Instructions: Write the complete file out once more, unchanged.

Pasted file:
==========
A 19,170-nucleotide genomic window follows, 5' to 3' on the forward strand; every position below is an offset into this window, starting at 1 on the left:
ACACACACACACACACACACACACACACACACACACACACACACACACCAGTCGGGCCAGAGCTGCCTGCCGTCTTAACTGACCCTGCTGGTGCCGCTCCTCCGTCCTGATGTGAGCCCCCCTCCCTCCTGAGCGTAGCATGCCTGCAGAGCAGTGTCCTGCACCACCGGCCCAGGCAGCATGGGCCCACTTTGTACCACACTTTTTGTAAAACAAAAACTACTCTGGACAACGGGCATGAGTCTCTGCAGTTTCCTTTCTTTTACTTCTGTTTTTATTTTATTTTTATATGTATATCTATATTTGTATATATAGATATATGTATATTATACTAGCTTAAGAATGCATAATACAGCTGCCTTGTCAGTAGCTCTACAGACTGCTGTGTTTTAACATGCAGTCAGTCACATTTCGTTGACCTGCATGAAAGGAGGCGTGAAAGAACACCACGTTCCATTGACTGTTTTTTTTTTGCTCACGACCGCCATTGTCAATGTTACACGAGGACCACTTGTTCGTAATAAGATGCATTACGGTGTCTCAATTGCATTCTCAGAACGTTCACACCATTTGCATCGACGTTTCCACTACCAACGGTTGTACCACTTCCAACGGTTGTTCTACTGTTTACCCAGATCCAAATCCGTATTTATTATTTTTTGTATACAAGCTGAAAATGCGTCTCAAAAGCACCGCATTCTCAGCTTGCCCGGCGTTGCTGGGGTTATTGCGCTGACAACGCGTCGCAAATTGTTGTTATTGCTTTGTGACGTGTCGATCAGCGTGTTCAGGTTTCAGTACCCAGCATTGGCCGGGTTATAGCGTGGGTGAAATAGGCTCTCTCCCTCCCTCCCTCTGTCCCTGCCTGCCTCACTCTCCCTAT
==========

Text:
A 19,170-nucleotide genomic window follows, 5' to 3' on the forward strand; every position below is an offset into this window, starting at 1 on the left:
ACACACACACACACACACACACACACACACACACACACACACACACACCAGTCGGGCCAGAGCTGCCTGCCGTCTTAACTGACCCTGCTGGTGCCGCTCCTCCGTCCTGATGTGAGCCCCCCTCCCTCCTGAGCGTAGCATGCCTGCAGAGCAGTGTCCTGCACCACCGGCCCAGGCAGCATGGGCCCACTTTGTACCACACTTTTTGTAAAACAAAAACTACTCTGGACAACGGGCATGAGTCTCTGCAGTTTCCTTTCTTTTACTTCTGTTTTTATTTTATTTTTATATGTATATCTATATTTGTATATATAGATATATGTATATTATACTAGCTTAAGAATGCATAATACAGCTGCCTTGTCAGTAGCTCTACAGACTGCTGTGTTTTAACATGCAGTCAGTCACATTTCGTTGACCTGCATGAAAGGAGGCGTGAAAGAACACCACGTTCCATTGACTGTTTTTTTTTTGCTCACGACCGCCATTGTCAATGTTACACGAGGACCACTTGTTCGTAATAAGATGCATTACGGTGTCTCAATTGCATTCTCAGAACGTTCACACCATTTGCATCGACGTTTCCACTACCAACGGTTGTACCACTTCCAACGGTTGTTCTACTGTTTACCCAGATCCAAATCCGTATTTATTATTTTTTGTATACAAGCTGAAAATGCGTCTCAAAAGCACCGCATTCTCAGCTTGCCCGGCGTTGCTGGGGTTATTGCGCTGACAACGCGTCGCAAATTGTTGTTATTGCTTTGTGACGTGTCGATCAGCGTGTTCAGGTTTCAGTACCCAGCATTGGCCGGGTTATAGCGTGGGTGAAATAGGCTCTCTCCCTCCCTCCCTCTGTCCCTGCCTGCCTCACTCTCCCTAT